Plan Calls for Expansion of Pay-for-Performance Program
Performance-based pay for many California doctors would increase from 1.5% to 10% of their salaries in five years under a plan to be released on Monday, the Los Angeles Times reports. The plan would expand the California Pay-for-Performance Program -- which measures quality in patient satisfaction, adoption of computer technology and providing effective treatment and preventive care.
Plan designers said the change could require reductions to annual across-the-board fee increases to physician groups paid by health plans.
In addition, the plan would change how physician performance is evaluated by adding measures of medical outcomes, such as how well a physician helps a patient manage a chronic condition like diabetes. Currently, doctors are measured on how often patients are provided with appropriate care in 10 key areas.
Steve McDermott, CEO of Hill Physicians Medical Group and chair of the CPPP planning committee, said the proposed changes to the system have been well received by leaders of state physicians groups.
However, challenges to the plan's implementation include competition among insurers, possible antitrust concerns and physician acceptance, the Times reports.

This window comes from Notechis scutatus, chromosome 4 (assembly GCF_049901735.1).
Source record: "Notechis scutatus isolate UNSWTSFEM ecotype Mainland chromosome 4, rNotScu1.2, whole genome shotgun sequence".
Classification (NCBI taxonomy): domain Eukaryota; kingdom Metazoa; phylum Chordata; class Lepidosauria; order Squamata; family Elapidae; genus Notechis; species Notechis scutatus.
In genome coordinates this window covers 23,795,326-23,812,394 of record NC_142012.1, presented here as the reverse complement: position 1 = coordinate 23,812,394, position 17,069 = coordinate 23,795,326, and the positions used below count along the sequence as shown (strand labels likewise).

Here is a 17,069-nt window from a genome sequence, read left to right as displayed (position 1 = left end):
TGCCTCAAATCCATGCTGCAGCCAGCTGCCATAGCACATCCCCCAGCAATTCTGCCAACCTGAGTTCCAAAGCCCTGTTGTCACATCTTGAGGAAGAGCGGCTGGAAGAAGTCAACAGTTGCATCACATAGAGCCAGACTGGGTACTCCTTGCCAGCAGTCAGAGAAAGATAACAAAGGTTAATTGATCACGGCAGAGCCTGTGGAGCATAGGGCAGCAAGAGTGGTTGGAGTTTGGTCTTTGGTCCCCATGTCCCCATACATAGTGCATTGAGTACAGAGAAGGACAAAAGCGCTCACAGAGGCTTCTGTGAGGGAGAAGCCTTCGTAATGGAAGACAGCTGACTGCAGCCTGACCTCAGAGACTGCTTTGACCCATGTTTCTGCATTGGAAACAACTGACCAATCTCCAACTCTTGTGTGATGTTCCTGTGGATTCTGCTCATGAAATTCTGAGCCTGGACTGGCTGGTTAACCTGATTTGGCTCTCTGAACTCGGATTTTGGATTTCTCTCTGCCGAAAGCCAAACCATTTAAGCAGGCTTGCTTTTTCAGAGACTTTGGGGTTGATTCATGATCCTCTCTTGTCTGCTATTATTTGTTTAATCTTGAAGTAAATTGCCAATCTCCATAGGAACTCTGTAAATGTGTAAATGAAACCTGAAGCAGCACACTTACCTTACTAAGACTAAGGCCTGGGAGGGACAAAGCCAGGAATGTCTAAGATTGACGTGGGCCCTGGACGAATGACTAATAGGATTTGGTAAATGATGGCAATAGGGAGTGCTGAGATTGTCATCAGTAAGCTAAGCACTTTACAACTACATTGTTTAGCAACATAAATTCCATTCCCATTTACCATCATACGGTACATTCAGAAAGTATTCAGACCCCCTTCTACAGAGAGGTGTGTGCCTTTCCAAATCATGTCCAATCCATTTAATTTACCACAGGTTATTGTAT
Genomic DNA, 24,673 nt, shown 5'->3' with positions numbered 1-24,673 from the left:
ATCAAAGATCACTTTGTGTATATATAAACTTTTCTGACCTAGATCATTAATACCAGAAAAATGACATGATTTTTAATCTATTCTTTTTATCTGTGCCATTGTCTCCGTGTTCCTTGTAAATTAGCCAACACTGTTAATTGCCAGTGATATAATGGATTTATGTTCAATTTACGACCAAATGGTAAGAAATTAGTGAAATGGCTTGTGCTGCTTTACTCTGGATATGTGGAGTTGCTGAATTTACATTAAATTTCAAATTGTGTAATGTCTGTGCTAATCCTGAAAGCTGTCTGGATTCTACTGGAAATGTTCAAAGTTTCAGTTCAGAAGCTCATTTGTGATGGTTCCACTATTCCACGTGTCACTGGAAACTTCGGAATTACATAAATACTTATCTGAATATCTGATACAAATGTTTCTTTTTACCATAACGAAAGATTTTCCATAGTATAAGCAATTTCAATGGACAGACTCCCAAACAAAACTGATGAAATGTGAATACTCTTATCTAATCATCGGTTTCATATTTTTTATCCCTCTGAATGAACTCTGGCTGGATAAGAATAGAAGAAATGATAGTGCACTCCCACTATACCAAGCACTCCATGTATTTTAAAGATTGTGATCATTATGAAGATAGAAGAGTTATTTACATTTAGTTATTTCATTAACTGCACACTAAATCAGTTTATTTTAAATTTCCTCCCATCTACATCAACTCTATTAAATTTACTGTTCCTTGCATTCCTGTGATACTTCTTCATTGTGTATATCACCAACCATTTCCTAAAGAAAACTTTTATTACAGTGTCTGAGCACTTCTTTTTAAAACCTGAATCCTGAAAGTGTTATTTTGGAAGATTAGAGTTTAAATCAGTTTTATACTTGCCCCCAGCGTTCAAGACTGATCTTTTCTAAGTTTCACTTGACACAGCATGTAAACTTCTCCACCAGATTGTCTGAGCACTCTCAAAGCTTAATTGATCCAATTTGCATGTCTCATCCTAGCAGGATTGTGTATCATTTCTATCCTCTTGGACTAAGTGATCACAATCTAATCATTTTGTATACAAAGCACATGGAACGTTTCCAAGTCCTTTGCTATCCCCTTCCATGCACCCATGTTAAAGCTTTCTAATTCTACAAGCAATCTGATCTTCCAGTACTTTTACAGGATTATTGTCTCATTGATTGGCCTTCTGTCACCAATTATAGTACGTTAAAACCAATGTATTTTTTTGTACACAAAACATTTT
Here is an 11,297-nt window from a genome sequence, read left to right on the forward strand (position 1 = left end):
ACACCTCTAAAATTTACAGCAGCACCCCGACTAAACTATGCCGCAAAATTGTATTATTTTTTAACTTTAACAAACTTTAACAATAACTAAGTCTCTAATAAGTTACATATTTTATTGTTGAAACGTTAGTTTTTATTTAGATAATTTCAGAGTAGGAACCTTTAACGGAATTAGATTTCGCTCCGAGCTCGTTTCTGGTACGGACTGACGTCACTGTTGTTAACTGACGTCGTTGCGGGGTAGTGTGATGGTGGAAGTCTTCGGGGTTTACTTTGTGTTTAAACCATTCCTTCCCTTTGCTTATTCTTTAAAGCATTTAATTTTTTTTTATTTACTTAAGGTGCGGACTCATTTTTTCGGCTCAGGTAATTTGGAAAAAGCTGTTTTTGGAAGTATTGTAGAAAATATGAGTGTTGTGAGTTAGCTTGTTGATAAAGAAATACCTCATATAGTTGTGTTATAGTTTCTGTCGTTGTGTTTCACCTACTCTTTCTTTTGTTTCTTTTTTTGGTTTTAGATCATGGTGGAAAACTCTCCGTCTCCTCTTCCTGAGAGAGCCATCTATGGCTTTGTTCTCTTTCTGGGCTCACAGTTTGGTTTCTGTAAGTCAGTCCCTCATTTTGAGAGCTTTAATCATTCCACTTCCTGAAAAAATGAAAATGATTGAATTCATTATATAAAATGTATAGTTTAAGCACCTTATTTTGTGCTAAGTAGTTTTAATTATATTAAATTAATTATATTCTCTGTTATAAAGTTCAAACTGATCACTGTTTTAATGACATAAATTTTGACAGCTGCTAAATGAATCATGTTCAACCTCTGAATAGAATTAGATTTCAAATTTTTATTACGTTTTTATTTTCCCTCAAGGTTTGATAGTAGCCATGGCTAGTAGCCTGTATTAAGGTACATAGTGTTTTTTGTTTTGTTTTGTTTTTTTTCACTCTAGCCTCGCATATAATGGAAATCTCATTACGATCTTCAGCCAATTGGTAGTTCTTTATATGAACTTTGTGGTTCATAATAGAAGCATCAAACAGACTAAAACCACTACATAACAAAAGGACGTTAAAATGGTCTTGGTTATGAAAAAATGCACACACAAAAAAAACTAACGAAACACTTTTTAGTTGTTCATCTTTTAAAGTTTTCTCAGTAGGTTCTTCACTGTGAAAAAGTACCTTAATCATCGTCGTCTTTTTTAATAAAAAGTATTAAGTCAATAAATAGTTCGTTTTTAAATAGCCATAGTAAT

In other pay-for-performance news, the American Board of Internal Medicine on Monday is expected to announce that it will join the Bridges to Excellence pay-for-performance program, the Times reports. Under the agreement, internists who report performance data as part of a 10-year recertification program could have the information sent to Bridges of Excellence, a step that would make them eligible for quality bonuses from insurers and employers.
General Electric, Procter and Gamble, Verizon Communications and other large employers founded Bridges of Excellence three years ago. The American Board of Internal Medicine is the largest medical board in the U.S. (Girion, Los Angeles Times, 2/6).